8. The system of claim 7, wherein said stabilizer is adapted to filter said camera motion model and to generate said correction model based on a comparison of said camera motion model and said filtered camera motion model.

9. The system of claim 8, wherein said stabilizer adjusts at least one of said sequence of video images using said correction model.

10. The system of claim 1, wherein said determiner is adapted to adjust said object border in a next video image based on said object motion model.

11. A system comprising: a moveable camera adapted to obtain a sequence of video images, an estimator adapted to generate a camera motion estimate of motion of said moveable camera and to generate a camera motion model from said camera motion estimate; a controller adapted to receive an initial direction of an optical axis, said controller controlling said moveable camera to maintain the optical axis in the initial direction based on the initial direction and said camera motion model; and a stabilizer adapted to adjust said sequence of video images based on said camera motion model to stabilize said sequence of video images.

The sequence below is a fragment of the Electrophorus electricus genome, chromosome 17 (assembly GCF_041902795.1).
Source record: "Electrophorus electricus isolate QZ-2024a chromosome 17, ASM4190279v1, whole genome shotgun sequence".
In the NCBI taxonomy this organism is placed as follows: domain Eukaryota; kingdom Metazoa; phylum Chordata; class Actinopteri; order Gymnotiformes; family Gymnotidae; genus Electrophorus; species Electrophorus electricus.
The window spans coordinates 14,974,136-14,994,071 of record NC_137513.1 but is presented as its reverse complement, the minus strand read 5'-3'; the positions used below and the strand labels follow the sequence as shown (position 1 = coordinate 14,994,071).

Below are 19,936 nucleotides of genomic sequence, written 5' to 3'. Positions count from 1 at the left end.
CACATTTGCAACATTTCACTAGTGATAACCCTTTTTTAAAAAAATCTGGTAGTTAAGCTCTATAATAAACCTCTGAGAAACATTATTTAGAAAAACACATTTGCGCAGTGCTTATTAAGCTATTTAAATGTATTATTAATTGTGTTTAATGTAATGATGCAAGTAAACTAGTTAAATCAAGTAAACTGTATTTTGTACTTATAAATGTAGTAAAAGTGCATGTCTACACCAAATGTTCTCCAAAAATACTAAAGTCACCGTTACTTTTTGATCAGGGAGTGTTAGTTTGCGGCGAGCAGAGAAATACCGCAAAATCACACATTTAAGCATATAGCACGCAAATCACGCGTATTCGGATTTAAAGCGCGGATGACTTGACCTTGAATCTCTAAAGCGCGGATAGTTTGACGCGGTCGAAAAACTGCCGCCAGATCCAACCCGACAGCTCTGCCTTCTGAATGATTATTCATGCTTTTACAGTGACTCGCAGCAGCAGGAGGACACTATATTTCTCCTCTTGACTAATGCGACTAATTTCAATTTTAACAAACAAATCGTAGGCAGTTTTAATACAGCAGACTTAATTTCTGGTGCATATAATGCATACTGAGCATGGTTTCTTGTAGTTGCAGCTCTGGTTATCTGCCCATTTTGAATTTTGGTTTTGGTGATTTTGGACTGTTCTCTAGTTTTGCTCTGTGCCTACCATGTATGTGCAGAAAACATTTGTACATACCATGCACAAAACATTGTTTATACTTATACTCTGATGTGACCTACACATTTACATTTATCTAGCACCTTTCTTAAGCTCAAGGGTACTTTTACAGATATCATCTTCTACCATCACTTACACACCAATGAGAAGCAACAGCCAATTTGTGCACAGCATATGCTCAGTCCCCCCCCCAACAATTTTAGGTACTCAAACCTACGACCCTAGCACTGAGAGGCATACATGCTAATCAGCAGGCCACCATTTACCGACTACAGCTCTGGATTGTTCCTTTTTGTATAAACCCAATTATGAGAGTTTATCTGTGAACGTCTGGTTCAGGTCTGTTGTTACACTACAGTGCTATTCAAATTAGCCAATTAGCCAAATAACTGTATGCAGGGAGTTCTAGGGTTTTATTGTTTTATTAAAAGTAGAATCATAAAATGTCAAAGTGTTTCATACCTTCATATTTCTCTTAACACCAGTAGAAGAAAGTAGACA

12. The system of claim 11, wherein said stabilizer is adapted to stabilize said sequence of video images simultaneously to said controller being adapted to control said moveable camera to maintain the optical axis of said moveable camera in the initial direction.

13. The system of claim 11, wherein said controller is adapted to control said moveable camera to at least one of pan, tilt, and/or zoom.

14. The system of claim 11, wherein said stabilizer is adapted to generate a correction model based on said camera motion model.

15. The system of claim 14, wherein said stabilizer is adapted to adjust at least one of said sequence of video images using said correction model.